Given the many consequences that globalization might have, one question that is often raised is whether countries can manage its impact. This is especially important to the extent that globalization has negative consequences. Many types of problems that have been endemic to countries for centuries have taken on a new perspective in a globalized world. Problems that were national have become transnational. The ability of countries to realize many of their basic goals has become more and more tied to the actions of other countries. Economic prosperity domestically often depends now on international trade and capital movements around the globe; national security from all sorts of threats depends on the behavior of other countries and nonstate actors; environmental conditions rely on the behavior of other agents globally; and public health relies more and more on transnational factors and the behavior of international agents. Countries have always faced such problems; it is just that their impact and resolution depend more and more on agents outside the state itself. Globalization is intimately connected to this process. By increasing contacts and interactions among countries and peoples, it helps make many issues transnational in character, rather than national.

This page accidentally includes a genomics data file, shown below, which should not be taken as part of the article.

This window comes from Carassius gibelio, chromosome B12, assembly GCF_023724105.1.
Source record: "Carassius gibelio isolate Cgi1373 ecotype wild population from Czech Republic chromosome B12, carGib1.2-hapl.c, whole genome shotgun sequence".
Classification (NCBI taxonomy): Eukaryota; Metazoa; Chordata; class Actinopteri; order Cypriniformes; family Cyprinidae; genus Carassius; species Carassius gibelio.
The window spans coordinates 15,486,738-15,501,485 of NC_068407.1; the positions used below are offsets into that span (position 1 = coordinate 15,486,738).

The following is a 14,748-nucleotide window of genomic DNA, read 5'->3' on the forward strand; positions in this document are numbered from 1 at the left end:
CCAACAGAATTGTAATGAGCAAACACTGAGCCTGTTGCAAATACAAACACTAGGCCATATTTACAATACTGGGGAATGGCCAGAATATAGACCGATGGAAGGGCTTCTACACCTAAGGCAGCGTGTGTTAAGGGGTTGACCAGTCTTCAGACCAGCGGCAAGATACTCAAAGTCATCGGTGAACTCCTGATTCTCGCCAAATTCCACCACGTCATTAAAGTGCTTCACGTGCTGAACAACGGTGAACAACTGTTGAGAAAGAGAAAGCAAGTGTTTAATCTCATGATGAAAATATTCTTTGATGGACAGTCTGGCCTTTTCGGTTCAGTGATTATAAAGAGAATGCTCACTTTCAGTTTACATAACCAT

Given that governance is largely the domain of nation-states, is there anything that can be done to address these transnational problems? One country can rarely dictate another's economic, environmental, security, or public health policy, for example. But to deal with transnational problems, coordination of policies may be the best way forward. In particular, cooperation where countries coordinate their policies to arrive at mutually preferable outcomes may be essential. Globalization may facilitate cooperation; it may make the costs of failing to cooperate so high that countries are more willing to try. But it may also make the stakes of cooperation much higher and thus render it less likely.